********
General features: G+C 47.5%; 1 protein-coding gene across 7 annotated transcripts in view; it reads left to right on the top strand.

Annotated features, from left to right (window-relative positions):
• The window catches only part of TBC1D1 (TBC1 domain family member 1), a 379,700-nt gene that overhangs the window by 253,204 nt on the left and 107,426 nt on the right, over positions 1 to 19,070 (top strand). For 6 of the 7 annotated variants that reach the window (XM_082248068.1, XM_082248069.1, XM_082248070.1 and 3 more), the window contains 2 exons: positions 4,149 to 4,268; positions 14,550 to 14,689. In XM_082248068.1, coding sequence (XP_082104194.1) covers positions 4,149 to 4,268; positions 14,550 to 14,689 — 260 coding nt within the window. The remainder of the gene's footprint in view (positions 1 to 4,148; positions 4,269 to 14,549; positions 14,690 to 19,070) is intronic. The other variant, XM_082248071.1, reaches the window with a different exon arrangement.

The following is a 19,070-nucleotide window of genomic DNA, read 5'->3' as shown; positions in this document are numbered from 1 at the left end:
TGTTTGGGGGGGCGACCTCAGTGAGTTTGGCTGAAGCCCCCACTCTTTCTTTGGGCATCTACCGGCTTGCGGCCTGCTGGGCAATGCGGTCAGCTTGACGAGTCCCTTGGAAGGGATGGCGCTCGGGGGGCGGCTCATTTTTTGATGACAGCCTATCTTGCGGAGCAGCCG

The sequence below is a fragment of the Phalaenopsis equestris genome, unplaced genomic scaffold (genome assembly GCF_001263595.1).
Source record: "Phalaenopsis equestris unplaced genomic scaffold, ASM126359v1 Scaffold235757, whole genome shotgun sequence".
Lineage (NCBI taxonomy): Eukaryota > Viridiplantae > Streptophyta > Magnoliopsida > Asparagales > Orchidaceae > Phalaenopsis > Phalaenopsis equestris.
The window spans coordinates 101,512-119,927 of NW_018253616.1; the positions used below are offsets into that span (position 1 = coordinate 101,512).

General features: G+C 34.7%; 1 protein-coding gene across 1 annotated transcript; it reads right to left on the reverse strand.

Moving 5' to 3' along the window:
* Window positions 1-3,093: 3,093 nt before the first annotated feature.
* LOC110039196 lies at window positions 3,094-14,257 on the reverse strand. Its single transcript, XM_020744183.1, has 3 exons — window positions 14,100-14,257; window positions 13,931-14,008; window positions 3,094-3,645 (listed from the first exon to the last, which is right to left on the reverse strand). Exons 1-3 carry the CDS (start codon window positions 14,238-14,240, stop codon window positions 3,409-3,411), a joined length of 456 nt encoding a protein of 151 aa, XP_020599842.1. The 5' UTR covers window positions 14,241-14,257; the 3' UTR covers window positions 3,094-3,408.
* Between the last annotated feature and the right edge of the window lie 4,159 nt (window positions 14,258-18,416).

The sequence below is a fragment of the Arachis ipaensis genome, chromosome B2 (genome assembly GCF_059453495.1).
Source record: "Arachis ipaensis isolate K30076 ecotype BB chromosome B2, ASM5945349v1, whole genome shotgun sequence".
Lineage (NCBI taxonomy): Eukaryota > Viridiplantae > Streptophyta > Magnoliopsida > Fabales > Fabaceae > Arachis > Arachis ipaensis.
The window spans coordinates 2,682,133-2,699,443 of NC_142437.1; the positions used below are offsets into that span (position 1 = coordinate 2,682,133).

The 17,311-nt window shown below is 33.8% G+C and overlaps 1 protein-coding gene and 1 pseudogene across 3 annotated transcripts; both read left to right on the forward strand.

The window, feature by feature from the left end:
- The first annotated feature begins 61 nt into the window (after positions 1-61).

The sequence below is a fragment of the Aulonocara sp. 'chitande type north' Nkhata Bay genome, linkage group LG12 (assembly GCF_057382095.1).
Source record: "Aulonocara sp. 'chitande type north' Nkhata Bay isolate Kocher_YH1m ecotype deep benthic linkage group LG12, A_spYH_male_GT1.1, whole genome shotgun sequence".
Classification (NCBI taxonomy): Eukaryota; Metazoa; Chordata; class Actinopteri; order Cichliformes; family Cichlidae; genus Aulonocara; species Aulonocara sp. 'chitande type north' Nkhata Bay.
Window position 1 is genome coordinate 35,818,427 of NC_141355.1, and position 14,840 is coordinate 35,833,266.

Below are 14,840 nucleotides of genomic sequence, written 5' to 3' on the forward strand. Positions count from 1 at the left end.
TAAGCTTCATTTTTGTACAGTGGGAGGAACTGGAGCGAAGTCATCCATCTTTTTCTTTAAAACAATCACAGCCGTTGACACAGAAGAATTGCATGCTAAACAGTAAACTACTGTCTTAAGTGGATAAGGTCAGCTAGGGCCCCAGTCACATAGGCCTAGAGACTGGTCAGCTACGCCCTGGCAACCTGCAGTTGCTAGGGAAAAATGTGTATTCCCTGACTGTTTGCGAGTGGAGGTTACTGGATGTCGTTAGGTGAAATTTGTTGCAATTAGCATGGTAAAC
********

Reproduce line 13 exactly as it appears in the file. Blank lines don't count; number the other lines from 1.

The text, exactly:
* LOC110039196 lies at window positions 3,094-14,257 on the reverse strand. Its single transcript, XM_020744183.1, has 3 exons — window positions 14,100-14,257; window positions 13,931-14,008; window positions 3,094-3,645 (listed from the first exon to the last, which is right to left on the reverse strand). Exons 1-3 carry the CDS (start codon window positions 14,238-14,240, stop codon window positions 3,409-3,411), a joined length of 456 nt encoding a protein of 151 aa, XP_020599842.1. The 5' UTR covers window positions 14,241-14,257; the 3' UTR covers window positions 3,094-3,408.